In conclusion, our study has found evidence that rs12441827 of MKRN3 is associated with precocious puberty in Korean boys. The exact mechanisms involved in pubertal development are still not well understood. Therefore, functional researches and studies with large-scale samples with MKRN3 and IN28B mutations are warranted to confirm our findings.

Abbreviations

BMI: 

Body mass index

eQTL: 

Expression quantitative trait loci

GnRH: 

Gonadotropin-releasing hormone

LD: 

Linkage disequilibrium

LIN28B: 

Lin-28 homolog B

MAF: 

Minor allele frequency

MKRN3: 

Makorin RING finger protein 3

SNP: 

Single nucleotide polymorphism

Declarations

Funding

This work was supported by the National Research Foundation of Korea Grant funded by the Korean Government (No. 2010–0026225). The funders had no role in study design, data collection and analysis, decision to publish, or preparation of the manuscript.

Availability of data and materials

Genotyping results have been deposited in the TreeBASE database (Study Accession URL: http://purl.org/phylo/treebase/phylows/study/TB2:S22535).

Authors’ contributions

Contributions to conception and design was made by all authors and mainly by HP and HG. Enrollment of subjects was done by HP, JY, JC, and HG. Clinical data analysis and interpretation were performed by BY, HK, JK2, KL and HG. Genomic data analysis and interpretation were performed by BY, HK, YC, JK1, and KL. All authors involved in drafting the manuscript and revised by KL and HG. All authors read and gave final approval of the version to be published.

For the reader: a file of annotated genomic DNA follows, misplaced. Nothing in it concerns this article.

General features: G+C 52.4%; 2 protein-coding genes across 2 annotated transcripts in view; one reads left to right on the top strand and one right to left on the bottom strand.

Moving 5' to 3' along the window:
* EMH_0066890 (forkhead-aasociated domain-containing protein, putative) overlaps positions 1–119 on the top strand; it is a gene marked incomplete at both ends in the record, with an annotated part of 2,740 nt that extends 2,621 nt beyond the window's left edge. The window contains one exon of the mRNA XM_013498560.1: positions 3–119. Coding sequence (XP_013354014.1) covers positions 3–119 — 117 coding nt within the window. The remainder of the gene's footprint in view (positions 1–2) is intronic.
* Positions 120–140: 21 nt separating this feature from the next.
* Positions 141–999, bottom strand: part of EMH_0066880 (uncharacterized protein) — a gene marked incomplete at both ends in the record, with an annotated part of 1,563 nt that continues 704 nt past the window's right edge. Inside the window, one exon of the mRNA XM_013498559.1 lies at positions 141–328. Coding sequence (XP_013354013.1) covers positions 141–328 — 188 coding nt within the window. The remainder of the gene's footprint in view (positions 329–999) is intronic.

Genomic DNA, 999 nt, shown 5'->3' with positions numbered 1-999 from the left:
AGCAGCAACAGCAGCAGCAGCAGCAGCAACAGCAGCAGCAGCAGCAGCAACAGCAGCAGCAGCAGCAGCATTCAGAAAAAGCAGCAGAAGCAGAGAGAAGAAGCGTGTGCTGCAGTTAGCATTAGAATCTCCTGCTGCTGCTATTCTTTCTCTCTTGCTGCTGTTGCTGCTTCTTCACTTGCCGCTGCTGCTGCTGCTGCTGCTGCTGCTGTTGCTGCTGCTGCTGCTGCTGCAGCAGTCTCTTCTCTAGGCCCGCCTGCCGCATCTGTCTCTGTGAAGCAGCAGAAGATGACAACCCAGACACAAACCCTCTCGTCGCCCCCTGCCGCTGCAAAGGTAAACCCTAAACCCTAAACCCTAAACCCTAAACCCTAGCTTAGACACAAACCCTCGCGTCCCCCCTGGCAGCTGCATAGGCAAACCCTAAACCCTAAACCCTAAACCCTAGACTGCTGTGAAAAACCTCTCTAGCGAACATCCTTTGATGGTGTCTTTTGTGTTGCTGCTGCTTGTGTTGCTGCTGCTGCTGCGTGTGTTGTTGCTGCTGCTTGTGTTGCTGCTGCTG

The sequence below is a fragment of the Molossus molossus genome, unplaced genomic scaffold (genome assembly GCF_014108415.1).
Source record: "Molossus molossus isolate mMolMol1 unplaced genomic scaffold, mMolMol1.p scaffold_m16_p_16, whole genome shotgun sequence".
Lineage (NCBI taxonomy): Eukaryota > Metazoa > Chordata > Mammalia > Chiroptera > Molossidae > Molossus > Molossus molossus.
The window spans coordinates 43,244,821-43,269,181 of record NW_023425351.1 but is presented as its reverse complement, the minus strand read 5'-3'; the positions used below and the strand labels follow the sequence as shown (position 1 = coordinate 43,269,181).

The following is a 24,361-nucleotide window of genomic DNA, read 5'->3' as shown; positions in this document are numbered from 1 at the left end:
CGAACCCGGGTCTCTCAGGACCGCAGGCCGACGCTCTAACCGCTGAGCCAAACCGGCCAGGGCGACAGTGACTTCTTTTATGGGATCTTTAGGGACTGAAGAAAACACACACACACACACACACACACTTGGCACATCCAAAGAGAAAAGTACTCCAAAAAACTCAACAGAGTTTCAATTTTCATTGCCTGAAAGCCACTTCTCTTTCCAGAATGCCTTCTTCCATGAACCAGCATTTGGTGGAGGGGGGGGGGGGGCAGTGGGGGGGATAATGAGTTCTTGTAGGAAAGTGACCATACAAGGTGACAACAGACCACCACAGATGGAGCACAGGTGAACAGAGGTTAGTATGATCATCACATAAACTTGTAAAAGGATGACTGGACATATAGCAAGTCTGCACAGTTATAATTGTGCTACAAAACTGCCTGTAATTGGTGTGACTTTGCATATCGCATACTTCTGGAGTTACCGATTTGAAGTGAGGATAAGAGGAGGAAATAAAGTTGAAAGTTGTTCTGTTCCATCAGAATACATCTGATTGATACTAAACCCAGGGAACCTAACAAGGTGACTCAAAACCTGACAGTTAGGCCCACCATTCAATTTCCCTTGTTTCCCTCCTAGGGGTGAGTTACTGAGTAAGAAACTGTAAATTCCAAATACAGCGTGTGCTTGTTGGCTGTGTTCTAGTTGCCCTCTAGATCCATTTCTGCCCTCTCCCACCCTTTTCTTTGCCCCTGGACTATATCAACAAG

Ethics approval and consent to participate

The study protocol was approved by ethics committee of the Ewha Womans University Mokdong Hospital Institutional Review Board, and written consent was obtained from the parents of each subject.

Consent for publication

Not applicable

Competing interests

The authors declare that they have no competing interests.

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Authors’ Affiliations

(1)
College of Pharmacy, Chungbuk National University, 660-1, Yeonje-ri, Osong-eup, Heungdeok-gu, Cheongju-si, 28160, Republic of Korea
(2)
Department of Preventive Medicine, Ewha Womans University, College of Medicine, Seoul, 07985, South Korea
(3)
College of Pharmacy & Division of Life and Pharmaceutical Sciences, Ewha Womans University, 52 Ewhayeodae-gil, Seodaemun-Gu, Seoul, 03760, South Korea
(4)
College of Pharmacy, Hanyang University, Ansan, 15588, South Korea
(5)
College of Pharmacy, Ajou University, Suwon, 16499, South Korea